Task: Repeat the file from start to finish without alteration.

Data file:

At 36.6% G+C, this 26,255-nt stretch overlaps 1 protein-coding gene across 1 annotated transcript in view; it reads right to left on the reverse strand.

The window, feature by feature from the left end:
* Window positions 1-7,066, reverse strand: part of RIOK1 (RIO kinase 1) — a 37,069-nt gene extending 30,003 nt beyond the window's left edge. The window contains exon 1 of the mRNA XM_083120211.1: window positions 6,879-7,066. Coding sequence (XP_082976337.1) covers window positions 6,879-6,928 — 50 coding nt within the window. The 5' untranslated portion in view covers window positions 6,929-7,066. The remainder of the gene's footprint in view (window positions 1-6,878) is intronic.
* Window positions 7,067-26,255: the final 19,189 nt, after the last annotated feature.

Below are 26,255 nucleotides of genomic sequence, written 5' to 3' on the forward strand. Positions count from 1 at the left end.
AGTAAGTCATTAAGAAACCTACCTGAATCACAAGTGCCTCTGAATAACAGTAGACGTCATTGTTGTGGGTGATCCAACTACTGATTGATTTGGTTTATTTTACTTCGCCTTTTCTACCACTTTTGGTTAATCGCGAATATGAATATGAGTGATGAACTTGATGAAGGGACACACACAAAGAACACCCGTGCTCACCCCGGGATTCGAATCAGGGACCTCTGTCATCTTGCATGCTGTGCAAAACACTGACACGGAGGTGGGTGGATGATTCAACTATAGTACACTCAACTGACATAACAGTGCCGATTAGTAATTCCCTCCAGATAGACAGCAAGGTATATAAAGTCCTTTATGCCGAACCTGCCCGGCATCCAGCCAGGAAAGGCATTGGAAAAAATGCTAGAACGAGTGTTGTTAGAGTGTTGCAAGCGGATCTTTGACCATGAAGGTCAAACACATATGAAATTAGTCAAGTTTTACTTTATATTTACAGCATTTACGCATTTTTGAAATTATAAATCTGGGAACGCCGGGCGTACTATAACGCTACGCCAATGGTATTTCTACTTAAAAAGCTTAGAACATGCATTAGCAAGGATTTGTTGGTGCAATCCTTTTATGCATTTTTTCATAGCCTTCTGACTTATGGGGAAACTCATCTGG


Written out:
At 36.6% G+C, this 26,255-nt stretch overlaps 1 protein-coding gene across 1 annotated transcript in view; it reads right to left on the reverse strand.

The window, feature by feature from the left end:
* Window positions 1-7,066, reverse strand: part of RIOK1 (RIO kinase 1) — a 37,069-nt gene extending 30,003 nt beyond the window's left edge. The window contains exon 1 of the mRNA XM_083120211.1: window positions 6,879-7,066. Coding sequence (XP_082976337.1) covers window positions 6,879-6,928 — 50 coding nt within the window. The 5' untranslated portion in view covers window positions 6,929-7,066. The remainder of the gene's footprint in view (window positions 1-6,878) is intronic.
* Window positions 7,067-26,255: the final 19,189 nt, after the last annotated feature.

Below are 26,255 nucleotides of genomic sequence, written 5' to 3' on the forward strand. Positions count from 1 at the left end.
AGTAAGTCATTAAGAAACCTACCTGAATCACAAGTGCCTCTGAATAACAGTAGACGTCATTGTTGTGGGTGATCCAACTACTGATTGATTTGGTTTATTTTACTTCGCCTTTTCTACCACTTTTGGTTAATCGCGAATATGAATATGAGTGATGAACTTGATGAAGGGACACACACAAAGAACACCCGTGCTCACCCCGGGATTCGAATCAGGGACCTCTGTCATCTTGCATGCTGTGCAAAACACTGACACGGAGGTGGGTGGATGATTCAACTATAGTACACTCAACTGACATAACAGTGCCGATTAGTAATTCCCTCCAGATAGACAGCAAGGTATATAAAGTCCTTTATGCCGAACCTGCCCGGCATCCAGCCAGGAAAGGCATTGGAAAAAATGCTAGAACGAGTGTTGTTAGAGTGTTGCAAGCGGATCTTTGACCATGAAGGTCAAACACATATGAAATTAGTCAAGTTTTACTTTATATTTACAGCATTTACGCATTTTTGAAATTATAAATCTGGGAACGCCGGGCGTACTATAACGCTACGCCAATGGTATTTCTACTTAAAAAGCTTAGAACATGCATTAGCAAGGATTTGTTGGTGCAATCCTTTTATGCATTTTTTCATAGCCTTCTGACTTATGGGGAAACTCATCTGG